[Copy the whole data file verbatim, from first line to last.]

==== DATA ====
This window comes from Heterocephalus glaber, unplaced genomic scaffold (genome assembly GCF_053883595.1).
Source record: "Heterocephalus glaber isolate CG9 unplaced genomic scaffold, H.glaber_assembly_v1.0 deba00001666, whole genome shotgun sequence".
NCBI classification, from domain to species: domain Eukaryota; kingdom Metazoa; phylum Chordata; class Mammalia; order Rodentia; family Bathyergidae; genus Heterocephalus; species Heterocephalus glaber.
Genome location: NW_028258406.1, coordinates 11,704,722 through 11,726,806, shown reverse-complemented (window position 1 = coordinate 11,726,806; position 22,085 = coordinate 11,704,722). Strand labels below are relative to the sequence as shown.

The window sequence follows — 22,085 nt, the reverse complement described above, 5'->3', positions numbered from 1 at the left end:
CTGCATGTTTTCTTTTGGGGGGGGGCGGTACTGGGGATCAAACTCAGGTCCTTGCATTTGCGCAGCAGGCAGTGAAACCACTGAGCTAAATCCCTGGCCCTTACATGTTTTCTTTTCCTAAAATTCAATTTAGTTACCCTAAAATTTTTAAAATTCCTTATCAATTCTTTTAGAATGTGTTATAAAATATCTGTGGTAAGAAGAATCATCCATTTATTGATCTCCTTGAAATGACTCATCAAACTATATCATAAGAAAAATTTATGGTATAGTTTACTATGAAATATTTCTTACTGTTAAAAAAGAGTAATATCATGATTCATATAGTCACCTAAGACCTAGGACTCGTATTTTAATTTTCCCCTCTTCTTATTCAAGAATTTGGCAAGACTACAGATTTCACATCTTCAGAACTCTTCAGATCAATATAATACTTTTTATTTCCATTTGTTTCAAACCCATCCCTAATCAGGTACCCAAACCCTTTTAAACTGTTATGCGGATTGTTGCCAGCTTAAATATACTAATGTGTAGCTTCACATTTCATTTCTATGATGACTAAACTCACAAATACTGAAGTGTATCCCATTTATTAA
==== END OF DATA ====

This window comes from Heterocephalus glaber, unplaced genomic scaffold (genome assembly GCF_053883595.1).
Source record: "Heterocephalus glaber isolate CG9 unplaced genomic scaffold, H.glaber_assembly_v1.0 deba00001666, whole genome shotgun sequence".
NCBI classification, from domain to species: domain Eukaryota; kingdom Metazoa; phylum Chordata; class Mammalia; order Rodentia; family Bathyergidae; genus Heterocephalus; species Heterocephalus glaber.
Genome location: NW_028258406.1, coordinates 11,704,722 through 11,726,806, shown reverse-complemented (window position 1 = coordinate 11,726,806; position 22,085 = coordinate 11,704,722). Strand labels below are relative to the sequence as shown.

The window sequence follows — 22,085 nt, the reverse complement described above, 5'->3', positions numbered from 1 at the left end:
CTGCATGTTTTCTTTTGGGGGGGGGCGGTACTGGGGATCAAACTCAGGTCCTTGCATTTGCGCAGCAGGCAGTGAAACCACTGAGCTAAATCCCTGGCCCTTACATGTTTTCTTTTCCTAAAATTCAATTTAGTTACCCTAAAATTTTTAAAATTCCTTATCAATTCTTTTAGAATGTGTTATAAAATATCTGTGGTAAGAAGAATCATCCATTTATTGATCTCCTTGAAATGACTCATCAAACTATATCATAAGAAAAATTTATGGTATAGTTTACTATGAAATATTTCTTACTGTTAAAAAAGAGTAATATCATGATTCATATAGTCACCTAAGACCTAGGACTCGTATTTTAATTTTCCCCTCTTCTTATTCAAGAATTTGGCAAGACTACAGATTTCACATCTTCAGAACTCTTCAGATCAATATAATACTTTTTATTTCCATTTGTTTCAAACCCATCCCTAATCAGGTACCCAAACCCTTTTAAACTGTTATGCGGATTGTTGCCAGCTTAAATATACTAATGTGTAGCTTCACATTTCATTTCTATGATGACTAAACTCACAAATACTGAAGTGTATCCCATTTATTAA